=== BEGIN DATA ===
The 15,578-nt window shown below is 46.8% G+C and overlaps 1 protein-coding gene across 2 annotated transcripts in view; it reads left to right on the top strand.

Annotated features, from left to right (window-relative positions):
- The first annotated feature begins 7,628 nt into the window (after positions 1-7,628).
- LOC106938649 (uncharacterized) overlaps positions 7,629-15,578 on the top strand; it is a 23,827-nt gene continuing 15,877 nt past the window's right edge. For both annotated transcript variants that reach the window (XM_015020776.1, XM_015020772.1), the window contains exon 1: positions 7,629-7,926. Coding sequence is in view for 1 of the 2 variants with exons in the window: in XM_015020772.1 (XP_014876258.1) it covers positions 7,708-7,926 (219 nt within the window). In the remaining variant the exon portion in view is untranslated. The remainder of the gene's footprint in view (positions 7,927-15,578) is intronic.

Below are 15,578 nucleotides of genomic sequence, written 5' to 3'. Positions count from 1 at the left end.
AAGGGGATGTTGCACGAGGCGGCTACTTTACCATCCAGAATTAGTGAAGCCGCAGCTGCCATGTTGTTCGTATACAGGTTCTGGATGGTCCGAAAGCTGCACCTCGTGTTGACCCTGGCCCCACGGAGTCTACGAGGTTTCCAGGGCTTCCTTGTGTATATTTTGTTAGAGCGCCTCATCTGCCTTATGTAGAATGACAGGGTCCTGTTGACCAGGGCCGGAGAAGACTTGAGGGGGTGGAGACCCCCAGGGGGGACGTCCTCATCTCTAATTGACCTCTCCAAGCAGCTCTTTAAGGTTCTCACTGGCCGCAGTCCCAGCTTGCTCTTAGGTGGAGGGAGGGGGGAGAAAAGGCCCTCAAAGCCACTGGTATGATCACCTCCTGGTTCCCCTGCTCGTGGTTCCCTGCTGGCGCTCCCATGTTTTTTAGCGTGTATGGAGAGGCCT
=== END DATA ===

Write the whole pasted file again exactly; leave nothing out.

The 15,578-nt window shown below is 46.8% G+C and overlaps 1 protein-coding gene across 2 annotated transcripts in view; it reads left to right on the top strand.

Annotated features, from left to right (window-relative positions):
- The first annotated feature begins 7,628 nt into the window (after positions 1-7,628).
- LOC106938649 (uncharacterized) overlaps positions 7,629-15,578 on the top strand; it is a 23,827-nt gene continuing 15,877 nt past the window's right edge. For both annotated transcript variants that reach the window (XM_015020776.1, XM_015020772.1), the window contains exon 1: positions 7,629-7,926. Coding sequence is in view for 1 of the 2 variants with exons in the window: in XM_015020772.1 (XP_014876258.1) it covers positions 7,708-7,926 (219 nt within the window). In the remaining variant the exon portion in view is untranslated. The remainder of the gene's footprint in view (positions 7,927-15,578) is intronic.

Below are 15,578 nucleotides of genomic sequence, written 5' to 3'. Positions count from 1 at the left end.
AAGGGGATGTTGCACGAGGCGGCTACTTTACCATCCAGAATTAGTGAAGCCGCAGCTGCCATGTTGTTCGTATACAGGTTCTGGATGGTCCGAAAGCTGCACCTCGTGTTGACCCTGGCCCCACGGAGTCTACGAGGTTTCCAGGGCTTCCTTGTGTATATTTTGTTAGAGCGCCTCATCTGCCTTATGTAGAATGACAGGGTCCTGTTGACCAGGGCCGGAGAAGACTTGAGGGGGTGGAGACCCCCAGGGGGGACGTCCTCATCTCTAATTGACCTCTCCAAGCAGCTCTTTAAGGTTCTCACTGGCCGCAGTCCCAGCTTGCTCTTAGGTGGAGGGAGGGGGGAGAAAAGGCCCTCAAAGCCACTGGTATGATCACCTCCTGGTTCCCCTGCTCGTGGTTCCCTGCTGGCGCTCCCATGTTTTTTAGCGTGTATGGAGAGGCCT